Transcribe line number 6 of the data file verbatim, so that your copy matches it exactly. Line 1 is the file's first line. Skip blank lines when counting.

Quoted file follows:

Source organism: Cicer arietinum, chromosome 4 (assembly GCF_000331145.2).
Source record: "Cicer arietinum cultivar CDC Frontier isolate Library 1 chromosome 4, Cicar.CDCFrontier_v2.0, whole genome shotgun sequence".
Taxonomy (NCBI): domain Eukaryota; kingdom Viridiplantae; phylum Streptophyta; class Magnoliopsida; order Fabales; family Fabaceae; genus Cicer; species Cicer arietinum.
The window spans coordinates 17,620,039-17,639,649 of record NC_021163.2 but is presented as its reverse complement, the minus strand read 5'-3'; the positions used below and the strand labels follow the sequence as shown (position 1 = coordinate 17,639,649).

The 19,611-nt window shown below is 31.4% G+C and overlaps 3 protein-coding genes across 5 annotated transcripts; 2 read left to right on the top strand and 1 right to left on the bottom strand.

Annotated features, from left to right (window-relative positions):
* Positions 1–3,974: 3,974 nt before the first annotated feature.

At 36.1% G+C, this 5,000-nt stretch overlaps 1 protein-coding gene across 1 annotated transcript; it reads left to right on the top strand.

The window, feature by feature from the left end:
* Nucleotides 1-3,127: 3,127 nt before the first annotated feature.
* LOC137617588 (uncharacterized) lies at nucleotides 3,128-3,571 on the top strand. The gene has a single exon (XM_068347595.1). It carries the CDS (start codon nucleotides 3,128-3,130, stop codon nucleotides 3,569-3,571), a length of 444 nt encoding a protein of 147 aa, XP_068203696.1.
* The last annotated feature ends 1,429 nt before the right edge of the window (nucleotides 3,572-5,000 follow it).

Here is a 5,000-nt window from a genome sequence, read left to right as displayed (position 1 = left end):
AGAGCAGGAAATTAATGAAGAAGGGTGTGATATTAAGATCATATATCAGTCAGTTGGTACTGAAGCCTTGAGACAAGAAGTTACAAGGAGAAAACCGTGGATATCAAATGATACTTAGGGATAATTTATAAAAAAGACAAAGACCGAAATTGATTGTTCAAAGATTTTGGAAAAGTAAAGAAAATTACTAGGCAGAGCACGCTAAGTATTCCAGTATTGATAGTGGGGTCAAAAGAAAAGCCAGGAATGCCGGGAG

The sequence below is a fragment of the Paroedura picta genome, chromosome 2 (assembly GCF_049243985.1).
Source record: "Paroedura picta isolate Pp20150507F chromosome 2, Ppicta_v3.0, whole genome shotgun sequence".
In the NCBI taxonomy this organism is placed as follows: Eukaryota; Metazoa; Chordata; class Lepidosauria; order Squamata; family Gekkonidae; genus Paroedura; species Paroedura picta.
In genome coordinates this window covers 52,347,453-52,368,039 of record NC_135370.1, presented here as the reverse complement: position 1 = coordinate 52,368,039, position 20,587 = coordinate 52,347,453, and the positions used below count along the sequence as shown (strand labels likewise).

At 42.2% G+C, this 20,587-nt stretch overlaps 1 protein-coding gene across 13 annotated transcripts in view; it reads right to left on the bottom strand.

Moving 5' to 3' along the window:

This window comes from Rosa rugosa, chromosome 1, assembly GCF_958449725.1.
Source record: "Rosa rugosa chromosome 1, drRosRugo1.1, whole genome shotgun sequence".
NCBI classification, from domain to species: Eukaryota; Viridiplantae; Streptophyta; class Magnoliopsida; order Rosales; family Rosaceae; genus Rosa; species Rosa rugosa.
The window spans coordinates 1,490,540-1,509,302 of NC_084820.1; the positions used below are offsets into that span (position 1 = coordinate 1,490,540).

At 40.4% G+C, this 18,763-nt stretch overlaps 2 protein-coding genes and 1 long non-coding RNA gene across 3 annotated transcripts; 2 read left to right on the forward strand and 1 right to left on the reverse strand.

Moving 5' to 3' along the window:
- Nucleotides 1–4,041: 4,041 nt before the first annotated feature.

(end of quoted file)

Annotated features, from left to right (window-relative positions):